Paper by Erik D. Demaine

Reference:
Erik D. Demaine, Isaac Grosof, and Jayson Lynch, “Push-Pull Block Puzzles are Hard”, in Proceedings of the 10th International Conference on Algorithms and Complexity (CIAC 2017), Lecture Notes in Computer Science, volume 10236, Athens, Greece, May 24–26, 2017, pages 177–195.

Abstract:
This paper proves that push-pull block puzzles in 3D are PSPACE-complete to solve, and push-pull block puzzles in 2D with thin walls are NP-hard to solve, settling an open question [19]. Push-pull block puzzles are a type of recreational motion planning problem, similar to Sokoban, that involve moving a ‘robot’ on a square grid with 1 × 1 obstacles. The obstacles cannot be traversed by the robot, but some can be pushed and pulled by the robot into adjacent squares. Thin walls prevent movement between two adjacent squares. This work follows in a long line of algorithms and complexity work on similar problems [3–9, 14, 16, 18]. The 2D push-pull block puzzle shows up in the video games Pukoban as well as The Legend of Zelda: A Link to the Past, giving another proof of hardness for the latter [2]. This variant of block-pushing puzzles is of particular interest because of its connections to reversibility, since any action (e.g., push or pull) can be inverted by another valid action (e.g., pull or push).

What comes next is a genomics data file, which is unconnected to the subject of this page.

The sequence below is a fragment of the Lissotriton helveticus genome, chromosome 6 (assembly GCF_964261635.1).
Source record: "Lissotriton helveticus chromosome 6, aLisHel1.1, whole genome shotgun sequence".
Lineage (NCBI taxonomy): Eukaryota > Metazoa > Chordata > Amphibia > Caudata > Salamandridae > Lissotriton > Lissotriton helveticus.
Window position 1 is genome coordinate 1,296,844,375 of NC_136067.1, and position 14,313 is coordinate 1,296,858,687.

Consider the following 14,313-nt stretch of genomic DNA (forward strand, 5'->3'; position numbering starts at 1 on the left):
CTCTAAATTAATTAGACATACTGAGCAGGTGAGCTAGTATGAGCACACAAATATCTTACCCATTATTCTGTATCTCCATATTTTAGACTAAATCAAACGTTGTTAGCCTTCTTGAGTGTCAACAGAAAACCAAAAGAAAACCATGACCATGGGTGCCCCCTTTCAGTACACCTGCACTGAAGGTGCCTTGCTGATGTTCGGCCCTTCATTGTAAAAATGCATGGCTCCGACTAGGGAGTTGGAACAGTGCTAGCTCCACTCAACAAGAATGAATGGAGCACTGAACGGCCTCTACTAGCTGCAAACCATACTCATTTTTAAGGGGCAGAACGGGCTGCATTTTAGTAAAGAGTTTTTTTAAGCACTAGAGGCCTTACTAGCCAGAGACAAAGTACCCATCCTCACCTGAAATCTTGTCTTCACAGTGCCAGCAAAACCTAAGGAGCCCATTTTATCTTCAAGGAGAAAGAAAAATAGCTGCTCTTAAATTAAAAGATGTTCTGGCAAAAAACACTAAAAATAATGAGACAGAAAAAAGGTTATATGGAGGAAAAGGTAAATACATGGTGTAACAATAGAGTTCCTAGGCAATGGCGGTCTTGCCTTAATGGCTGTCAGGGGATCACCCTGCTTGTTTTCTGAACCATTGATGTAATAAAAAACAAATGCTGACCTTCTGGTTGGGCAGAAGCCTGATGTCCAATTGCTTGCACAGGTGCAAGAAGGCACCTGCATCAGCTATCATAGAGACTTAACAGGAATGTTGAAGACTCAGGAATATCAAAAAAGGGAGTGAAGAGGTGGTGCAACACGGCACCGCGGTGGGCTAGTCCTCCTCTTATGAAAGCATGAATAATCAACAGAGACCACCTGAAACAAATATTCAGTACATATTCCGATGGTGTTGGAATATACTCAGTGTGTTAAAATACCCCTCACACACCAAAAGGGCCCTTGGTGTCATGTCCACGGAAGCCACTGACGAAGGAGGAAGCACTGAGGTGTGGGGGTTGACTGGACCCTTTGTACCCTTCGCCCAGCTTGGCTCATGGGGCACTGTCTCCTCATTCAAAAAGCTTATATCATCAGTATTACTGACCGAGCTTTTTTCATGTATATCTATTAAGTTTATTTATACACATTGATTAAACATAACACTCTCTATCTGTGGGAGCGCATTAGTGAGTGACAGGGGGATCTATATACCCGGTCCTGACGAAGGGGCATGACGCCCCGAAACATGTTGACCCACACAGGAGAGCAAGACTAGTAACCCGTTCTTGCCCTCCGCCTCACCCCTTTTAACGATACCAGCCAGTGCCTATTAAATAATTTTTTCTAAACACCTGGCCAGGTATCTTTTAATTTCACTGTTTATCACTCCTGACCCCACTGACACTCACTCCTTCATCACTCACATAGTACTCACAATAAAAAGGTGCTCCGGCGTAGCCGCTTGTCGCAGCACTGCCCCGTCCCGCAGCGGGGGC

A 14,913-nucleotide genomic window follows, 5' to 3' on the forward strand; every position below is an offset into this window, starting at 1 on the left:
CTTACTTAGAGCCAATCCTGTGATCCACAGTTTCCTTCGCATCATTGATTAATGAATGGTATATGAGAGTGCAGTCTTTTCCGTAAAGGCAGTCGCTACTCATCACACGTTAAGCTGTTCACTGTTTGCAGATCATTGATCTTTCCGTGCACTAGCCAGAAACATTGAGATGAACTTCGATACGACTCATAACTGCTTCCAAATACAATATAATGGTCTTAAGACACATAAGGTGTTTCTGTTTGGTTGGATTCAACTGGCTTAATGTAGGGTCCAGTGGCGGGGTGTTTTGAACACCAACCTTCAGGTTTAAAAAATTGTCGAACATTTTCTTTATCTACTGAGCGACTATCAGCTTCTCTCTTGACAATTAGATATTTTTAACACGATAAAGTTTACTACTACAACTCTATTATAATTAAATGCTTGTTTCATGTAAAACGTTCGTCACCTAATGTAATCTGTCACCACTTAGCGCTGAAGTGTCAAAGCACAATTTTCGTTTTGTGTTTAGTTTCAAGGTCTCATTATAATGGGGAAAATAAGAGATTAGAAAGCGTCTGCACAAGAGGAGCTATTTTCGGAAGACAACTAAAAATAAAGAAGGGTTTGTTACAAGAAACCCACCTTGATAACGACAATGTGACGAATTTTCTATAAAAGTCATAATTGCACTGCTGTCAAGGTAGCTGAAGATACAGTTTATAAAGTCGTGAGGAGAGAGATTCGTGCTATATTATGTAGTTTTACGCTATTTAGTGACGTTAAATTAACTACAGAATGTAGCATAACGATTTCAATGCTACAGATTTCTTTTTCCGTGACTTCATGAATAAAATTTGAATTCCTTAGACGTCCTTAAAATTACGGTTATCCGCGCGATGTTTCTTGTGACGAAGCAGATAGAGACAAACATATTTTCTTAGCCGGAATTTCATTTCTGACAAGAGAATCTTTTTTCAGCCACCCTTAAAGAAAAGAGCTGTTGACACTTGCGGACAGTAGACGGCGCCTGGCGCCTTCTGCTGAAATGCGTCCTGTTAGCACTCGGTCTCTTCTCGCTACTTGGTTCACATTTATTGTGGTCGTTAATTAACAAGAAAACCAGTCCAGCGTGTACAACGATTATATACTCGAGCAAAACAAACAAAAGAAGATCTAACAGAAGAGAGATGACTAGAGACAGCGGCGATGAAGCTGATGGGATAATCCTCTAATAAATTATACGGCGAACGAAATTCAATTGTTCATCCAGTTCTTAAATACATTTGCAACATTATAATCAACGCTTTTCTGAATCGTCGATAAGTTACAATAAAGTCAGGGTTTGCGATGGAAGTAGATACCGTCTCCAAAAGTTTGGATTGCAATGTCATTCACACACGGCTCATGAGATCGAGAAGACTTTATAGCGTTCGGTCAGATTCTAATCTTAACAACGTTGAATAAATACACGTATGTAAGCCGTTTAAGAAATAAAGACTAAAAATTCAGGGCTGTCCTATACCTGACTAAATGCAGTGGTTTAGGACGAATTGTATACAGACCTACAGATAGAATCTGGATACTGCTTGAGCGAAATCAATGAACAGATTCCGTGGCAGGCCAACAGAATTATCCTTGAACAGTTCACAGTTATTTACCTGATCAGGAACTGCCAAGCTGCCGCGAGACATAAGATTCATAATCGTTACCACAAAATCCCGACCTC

Length:
The paper is 19 pages.

Availability:
The paper is available in PDF (429k).
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Last updated November 16, 2017 by Erik Demaine.